Targeting Metabolism and Autophagy in the Context of Haematologic Malignancies

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Banerji, Versha
Gibson, Spencer B.
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Autophagy is a cellular process that maintains the homeostasis of the normal cell. It not only allows for cell survival in times of metabolic stress with nutrient recycling but also is able to lead to cell death when required. During malignant transformation the cell is able to proliferate and survive. This is due to altered cell metabolism and the presence of altered genetic changes that maintain the cell survival. Metabolism was considered an innocent bystander that was a consequence of the increased nutrient requirement for the survival and proliferation of haematological malignancies. The interdependency of metabolism and cellular mechanisms such as autophagy are becoming more evident and important. This interdependence contributes to increased cancer progression and drug resistance. In this paper we aim to discuss autophagy, how it pertains to metabolism in the context of hematologic malignancies, and the implications for therapy.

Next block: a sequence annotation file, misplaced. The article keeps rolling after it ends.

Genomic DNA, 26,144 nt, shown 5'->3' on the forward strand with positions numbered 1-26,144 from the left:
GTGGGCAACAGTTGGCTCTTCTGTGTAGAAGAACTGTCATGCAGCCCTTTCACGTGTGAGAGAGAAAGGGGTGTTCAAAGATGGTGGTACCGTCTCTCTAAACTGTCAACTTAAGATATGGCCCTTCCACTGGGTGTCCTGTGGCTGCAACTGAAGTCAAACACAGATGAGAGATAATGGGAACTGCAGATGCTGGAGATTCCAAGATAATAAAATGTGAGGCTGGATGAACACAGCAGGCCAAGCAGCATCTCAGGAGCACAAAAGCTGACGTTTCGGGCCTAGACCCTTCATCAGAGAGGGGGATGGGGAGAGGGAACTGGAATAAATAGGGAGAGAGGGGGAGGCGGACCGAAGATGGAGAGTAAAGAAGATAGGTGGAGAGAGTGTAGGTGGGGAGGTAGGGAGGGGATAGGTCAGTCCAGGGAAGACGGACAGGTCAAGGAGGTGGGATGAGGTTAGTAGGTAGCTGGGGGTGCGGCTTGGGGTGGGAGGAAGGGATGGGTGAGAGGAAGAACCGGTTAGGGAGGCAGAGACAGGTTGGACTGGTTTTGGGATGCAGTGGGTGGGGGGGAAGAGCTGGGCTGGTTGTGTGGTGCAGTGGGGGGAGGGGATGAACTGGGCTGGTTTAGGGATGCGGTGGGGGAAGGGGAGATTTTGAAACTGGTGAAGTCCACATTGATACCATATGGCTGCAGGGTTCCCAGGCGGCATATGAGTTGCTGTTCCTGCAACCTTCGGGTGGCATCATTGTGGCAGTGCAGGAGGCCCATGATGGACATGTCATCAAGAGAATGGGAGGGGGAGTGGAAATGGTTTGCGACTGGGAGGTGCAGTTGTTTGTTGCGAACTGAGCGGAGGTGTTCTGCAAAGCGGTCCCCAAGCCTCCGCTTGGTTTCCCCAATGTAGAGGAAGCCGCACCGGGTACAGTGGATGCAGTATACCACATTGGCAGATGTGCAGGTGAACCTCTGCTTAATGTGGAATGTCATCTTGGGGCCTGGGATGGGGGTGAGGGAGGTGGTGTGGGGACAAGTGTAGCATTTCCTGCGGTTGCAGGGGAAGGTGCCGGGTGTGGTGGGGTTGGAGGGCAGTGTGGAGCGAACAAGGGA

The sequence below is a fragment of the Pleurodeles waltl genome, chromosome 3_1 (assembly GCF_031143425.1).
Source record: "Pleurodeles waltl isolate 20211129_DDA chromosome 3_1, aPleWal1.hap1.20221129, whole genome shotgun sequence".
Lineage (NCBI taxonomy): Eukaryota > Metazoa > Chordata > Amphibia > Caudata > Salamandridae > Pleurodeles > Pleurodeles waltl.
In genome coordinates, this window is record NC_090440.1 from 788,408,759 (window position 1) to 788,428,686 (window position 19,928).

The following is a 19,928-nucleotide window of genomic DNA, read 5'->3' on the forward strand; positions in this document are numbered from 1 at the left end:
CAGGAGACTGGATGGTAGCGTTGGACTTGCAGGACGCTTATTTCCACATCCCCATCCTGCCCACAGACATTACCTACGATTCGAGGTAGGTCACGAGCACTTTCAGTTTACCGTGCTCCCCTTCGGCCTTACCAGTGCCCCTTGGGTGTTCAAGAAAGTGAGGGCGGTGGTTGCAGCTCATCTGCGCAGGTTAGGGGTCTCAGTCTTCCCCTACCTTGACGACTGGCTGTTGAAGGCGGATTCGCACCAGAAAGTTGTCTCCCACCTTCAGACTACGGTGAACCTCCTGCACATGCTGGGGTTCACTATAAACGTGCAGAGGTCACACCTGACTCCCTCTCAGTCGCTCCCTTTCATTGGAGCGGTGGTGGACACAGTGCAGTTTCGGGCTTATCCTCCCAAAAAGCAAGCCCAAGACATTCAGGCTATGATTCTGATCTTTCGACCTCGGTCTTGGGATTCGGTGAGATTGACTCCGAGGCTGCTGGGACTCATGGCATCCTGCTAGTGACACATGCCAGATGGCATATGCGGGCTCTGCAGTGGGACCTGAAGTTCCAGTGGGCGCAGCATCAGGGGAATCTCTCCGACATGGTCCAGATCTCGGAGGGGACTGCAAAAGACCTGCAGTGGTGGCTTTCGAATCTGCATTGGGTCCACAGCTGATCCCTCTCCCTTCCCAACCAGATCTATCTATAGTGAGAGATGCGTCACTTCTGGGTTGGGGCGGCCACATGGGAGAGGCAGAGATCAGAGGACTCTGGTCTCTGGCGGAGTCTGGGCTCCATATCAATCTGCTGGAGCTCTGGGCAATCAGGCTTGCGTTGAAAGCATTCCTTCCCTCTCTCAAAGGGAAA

Versha Banerji and Spencer B. Gibson, “Targeting Metabolism and Autophagy in the Context of Haematologic Malignancies,” International Journal of Cell Biology, vol. 2012, Article ID 595976, 9 pages, 2012. doi:10.1155/2012/595976